ROCHESTER, N.Y. (Legal Newsline)-Americans overwhelmingly say they prefer to be able to elect their state court judges in non-partisan races, a poll indicates.
A recent Harris poll found that 55 percent of Americans say they think state judges should be elected, while 19 percent say they believe the jurists should be appointed.
In states where judicial elections are held, nearly three-quarters of respondents said they usually vote in those elections, while 16 percent usually skip those ballot questions.
On how judges should be elected, 43 percent of respondents said non-partisan elections should be used, while 19 percent said state judges should be appointed by the governor from candidates suggested by a citizen nominating committee.
Twelve percent of respondents said partisan elections are the correct way to select state judges.
"Americans recognize that justice is too important to be controlled by party politics, or by interest groups with big bankrolls," American Bar Association President H. Thomas Wells Jr. said in a statement.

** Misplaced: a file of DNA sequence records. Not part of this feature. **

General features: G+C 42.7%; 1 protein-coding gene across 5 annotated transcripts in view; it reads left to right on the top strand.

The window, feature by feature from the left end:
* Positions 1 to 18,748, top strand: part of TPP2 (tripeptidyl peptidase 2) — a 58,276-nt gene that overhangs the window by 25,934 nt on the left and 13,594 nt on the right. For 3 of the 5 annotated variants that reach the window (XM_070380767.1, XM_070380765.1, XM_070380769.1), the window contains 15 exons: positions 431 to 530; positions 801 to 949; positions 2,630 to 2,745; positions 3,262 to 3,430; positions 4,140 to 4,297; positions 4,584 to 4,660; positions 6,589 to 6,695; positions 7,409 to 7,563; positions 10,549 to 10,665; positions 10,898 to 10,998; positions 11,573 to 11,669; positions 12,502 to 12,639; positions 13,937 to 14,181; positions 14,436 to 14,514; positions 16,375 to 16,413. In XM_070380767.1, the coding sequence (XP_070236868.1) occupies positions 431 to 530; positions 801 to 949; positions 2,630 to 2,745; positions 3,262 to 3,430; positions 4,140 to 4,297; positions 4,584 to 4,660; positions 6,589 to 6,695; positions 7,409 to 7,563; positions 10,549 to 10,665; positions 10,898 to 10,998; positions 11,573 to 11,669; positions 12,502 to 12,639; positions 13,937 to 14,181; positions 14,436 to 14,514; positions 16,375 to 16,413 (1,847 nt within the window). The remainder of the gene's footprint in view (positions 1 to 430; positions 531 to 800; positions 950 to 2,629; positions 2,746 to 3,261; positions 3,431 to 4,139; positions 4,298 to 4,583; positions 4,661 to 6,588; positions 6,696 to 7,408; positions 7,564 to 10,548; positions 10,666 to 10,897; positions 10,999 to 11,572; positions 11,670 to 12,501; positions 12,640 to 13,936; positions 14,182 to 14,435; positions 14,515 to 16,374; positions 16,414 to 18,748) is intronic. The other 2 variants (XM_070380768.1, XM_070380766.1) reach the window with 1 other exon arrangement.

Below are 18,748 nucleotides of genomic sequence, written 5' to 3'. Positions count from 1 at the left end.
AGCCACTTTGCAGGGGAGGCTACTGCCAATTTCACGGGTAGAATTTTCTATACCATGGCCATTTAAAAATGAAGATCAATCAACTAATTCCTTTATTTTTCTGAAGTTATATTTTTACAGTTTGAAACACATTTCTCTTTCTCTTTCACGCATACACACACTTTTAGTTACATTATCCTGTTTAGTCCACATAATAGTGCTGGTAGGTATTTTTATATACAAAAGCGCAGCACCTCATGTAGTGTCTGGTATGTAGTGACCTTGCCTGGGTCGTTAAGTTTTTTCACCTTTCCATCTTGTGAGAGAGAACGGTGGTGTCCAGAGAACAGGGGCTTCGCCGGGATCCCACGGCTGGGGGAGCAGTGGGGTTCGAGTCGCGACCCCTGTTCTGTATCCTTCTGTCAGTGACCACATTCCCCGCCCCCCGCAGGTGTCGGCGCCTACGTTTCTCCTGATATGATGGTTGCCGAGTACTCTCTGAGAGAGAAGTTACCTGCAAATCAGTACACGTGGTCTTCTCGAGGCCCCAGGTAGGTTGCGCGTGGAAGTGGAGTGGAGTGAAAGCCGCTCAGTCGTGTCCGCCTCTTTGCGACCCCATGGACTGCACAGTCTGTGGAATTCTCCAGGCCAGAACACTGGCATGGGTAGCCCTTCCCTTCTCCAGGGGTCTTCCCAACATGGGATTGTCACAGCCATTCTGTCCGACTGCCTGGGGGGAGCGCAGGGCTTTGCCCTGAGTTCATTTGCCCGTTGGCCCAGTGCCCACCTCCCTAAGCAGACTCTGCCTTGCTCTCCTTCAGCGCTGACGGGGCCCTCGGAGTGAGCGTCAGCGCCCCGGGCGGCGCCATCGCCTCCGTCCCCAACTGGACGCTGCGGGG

For federal judges, more than two-thirds of Americans say they believe that a review of potential nominees by a citizen committee prior to presidential nomination is a good idea, while less than one in five, or 18 percent, said it is a bad idea.
The Harris Poll online survey of 2,315 U.S. adults was conducted Sept. 15 to Sept. 22. The margin of sampling error was not reported.
From Legal Newsline: Reach reporter Chris Rizo at firstname.lastname@example.org.